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Book details
  • Genre:POLITICAL SCIENCE
  • SubGenre:Essays
  • Language:English
  • Pages:30
  • eBook ISBN:9781623096533

The Great Dysmorphia

by Stephen Markley

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Overview
Norman Mailer. Hunter S. Thompson. David Foster Wallace. All Stephen Markley ever wanted was a reason to use their names in a book blurb. In November 2011, the nascent author and journalist attended a Republican presidential primary debate in Rochester, Michigan, wishing to see first-hand one of the most outlandish, jaw-dropping, eye-brow-raising primaries in American political history. The author of “Publish This Book” took his seat in the media filing center, set up his laptop, and uncapped the complimentary tin of M&Ms. Then he ate a bunch of hallucinogenic mushrooms. After that, things — obviously — got weird. From a verbal sparring match with the chaste being that resides behind Rick Santorum’s sail-shaped nose to an encounter with bodyguards the size of Lone Star State cattle to a sweat-streaked, hair-tearing freak-out in a gymnasium shower stall, his experience inside the carnival theater of Election 2012’s most memorable presidential debate will make you laugh, cry, dream, and despair. What Markley brought back from that debate is an essay not only about a political party and a presidential election but an entire rotten generation of policy perfidy and economic magical thinking — a report from an ideological faction with a demonstrated disconnect from reality that even Gore Vidal could not begin to appreciate. You know, unless he was on shrooms. A perfect storm of youth and passion, recklessness and imagination, “The Great Dysmorphia” will take its place in the annals of unconventional, unbridled, uncensored, totally f***ing bizarre American campaign literature.
Description
Norman Mailer. Hunter S. Thompson. David Foster Wallace. All Stephen Markley ever wanted was a reason to use their names in a book blurb. In November 2011, the nascent author and journalist attended a Republican presidential primary debate in Rochester, Michigan, wishing to see first-hand one of the most outlandish, jaw-dropping, eye-brow-raising primaries in American political history. The author of “Publish This Book” took his seat in the media filing center, set up his laptop, and uncapped the complimentary tin of M&Ms. Then he ate a bunch of hallucinogenic mushrooms. After that, things — obviously — got weird. From a verbal sparring match with the chaste being that resides behind Rick Santorum’s sail-shaped nose to an encounter with bodyguards the size of Lone Star State cattle to a sweat-streaked, hair-tearing freak-out in a gymnasium shower stall, his experience inside the carnival theater of Election 2012’s most memorable presidential debate will make you laugh, cry, dream, and despair. What Markley brought back from that debate is an essay not only about a political party and a presidential election but an entire rotten generation of policy perfidy and economic magical thinking — a report from an ideological faction with a demonstrated disconnect from reality that even Gore Vidal could not begin to appreciate. You know, unless he was on shrooms. A perfect storm of youth and passion, recklessness and imagination, “The Great Dysmorphia” will take its place in the annals of unconventional, unbridled, uncensored, totally f***ing bizarre American campaign literature.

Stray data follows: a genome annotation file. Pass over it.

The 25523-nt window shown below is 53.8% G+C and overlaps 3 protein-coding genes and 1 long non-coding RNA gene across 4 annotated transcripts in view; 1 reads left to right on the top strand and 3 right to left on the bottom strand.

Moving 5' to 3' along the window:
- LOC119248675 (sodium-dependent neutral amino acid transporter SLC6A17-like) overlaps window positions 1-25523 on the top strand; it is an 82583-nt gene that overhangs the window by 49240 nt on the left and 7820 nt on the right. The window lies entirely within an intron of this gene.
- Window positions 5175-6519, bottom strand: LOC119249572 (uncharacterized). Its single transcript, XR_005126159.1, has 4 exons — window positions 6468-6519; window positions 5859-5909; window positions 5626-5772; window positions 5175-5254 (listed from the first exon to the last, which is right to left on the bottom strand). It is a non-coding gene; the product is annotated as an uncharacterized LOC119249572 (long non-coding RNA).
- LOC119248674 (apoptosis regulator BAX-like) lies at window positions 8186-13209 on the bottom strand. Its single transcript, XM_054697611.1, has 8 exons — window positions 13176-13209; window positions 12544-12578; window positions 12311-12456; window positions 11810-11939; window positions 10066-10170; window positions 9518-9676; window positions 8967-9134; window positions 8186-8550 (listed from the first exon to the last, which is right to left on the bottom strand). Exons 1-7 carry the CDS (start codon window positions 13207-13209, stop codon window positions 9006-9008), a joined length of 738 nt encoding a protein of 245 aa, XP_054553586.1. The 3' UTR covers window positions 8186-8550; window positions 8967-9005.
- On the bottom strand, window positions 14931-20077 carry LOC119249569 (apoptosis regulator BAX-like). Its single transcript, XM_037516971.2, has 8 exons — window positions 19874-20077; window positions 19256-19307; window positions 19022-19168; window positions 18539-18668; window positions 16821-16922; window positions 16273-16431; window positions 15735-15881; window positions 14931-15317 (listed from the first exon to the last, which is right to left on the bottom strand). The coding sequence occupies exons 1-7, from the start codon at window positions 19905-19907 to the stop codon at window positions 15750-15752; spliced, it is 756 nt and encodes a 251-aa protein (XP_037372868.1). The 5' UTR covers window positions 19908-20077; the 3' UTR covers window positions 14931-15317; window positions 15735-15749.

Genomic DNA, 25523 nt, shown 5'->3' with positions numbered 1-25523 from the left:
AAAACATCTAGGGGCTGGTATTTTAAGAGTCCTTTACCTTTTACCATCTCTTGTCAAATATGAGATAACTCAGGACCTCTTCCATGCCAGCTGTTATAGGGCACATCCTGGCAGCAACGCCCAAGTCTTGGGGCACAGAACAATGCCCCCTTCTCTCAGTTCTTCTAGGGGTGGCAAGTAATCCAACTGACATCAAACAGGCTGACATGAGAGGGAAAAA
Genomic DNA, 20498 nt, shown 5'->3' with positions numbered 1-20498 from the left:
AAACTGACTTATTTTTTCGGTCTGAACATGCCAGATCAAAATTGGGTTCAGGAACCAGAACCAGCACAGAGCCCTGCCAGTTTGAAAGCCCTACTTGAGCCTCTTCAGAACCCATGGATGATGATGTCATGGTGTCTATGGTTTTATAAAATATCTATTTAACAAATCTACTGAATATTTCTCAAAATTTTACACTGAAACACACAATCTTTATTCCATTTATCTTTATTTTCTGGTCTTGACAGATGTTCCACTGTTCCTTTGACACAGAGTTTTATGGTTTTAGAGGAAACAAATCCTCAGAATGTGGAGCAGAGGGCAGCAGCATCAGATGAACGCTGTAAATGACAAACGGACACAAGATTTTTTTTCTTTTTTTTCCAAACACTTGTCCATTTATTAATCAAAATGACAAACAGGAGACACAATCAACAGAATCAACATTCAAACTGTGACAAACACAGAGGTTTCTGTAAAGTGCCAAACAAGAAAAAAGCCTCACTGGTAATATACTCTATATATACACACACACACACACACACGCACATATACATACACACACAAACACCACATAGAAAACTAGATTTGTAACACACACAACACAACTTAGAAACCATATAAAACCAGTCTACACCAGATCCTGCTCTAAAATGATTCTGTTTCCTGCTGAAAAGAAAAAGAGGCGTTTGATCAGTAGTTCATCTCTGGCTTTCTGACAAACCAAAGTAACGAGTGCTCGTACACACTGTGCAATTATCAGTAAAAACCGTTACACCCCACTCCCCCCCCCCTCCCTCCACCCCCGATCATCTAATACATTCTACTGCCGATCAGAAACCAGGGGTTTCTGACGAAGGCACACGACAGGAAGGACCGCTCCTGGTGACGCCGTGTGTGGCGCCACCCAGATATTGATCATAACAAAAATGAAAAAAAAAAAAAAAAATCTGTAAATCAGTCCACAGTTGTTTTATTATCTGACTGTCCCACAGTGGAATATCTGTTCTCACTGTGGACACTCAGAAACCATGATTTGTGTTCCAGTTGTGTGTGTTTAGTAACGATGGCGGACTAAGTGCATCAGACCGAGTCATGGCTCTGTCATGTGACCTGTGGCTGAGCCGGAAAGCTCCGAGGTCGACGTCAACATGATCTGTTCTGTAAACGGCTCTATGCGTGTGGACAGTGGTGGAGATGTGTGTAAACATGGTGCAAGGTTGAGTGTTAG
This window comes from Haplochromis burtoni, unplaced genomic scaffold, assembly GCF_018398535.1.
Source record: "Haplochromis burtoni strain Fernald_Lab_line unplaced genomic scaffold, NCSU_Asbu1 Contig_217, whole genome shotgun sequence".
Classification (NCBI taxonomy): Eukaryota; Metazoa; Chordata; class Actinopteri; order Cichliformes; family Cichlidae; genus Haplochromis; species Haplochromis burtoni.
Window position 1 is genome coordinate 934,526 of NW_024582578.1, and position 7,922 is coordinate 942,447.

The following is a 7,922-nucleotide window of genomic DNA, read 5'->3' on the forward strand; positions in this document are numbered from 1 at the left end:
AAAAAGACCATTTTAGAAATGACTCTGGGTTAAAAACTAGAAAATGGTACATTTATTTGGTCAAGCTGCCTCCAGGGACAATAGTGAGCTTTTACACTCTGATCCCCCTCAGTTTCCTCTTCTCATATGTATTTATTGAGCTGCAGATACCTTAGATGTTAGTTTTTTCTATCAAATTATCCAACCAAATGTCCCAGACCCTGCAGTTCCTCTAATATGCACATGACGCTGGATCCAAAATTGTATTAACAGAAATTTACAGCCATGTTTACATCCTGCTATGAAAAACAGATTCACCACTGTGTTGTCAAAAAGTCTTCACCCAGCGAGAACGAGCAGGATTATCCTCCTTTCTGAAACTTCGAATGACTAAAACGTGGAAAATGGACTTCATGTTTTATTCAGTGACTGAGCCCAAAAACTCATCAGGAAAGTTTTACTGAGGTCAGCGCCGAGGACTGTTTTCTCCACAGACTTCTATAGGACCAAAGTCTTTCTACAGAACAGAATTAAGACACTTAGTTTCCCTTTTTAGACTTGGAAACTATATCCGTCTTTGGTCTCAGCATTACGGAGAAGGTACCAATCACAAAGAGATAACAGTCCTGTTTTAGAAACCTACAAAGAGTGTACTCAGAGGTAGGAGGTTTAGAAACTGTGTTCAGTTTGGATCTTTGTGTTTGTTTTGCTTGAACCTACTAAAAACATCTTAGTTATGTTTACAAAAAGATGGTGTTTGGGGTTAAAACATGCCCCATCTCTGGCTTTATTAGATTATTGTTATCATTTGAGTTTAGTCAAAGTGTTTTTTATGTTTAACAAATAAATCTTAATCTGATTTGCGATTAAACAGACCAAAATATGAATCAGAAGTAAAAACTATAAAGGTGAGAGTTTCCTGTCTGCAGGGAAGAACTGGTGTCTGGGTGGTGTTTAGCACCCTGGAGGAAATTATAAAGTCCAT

About the author
Stephen Markley is the author of "Publish This Book: The Unbelievable True Story of How I Wrote, Sold, and Published This Very Book." He is a columnist and blogger for the Tribune's RedEye and his work has appeared everywhere from the Chicago Reader to Weber: A Study of the Contemporary West. More importantly he's the greatest writer you've never heard of, self-proclaimed voice of a generation, and adept commentator on the state of the social and political fabric of the American character at the awakening of the 21st Century. He is also the most accomplished North American author who still sleeps on a mattress placed directly on the floor.
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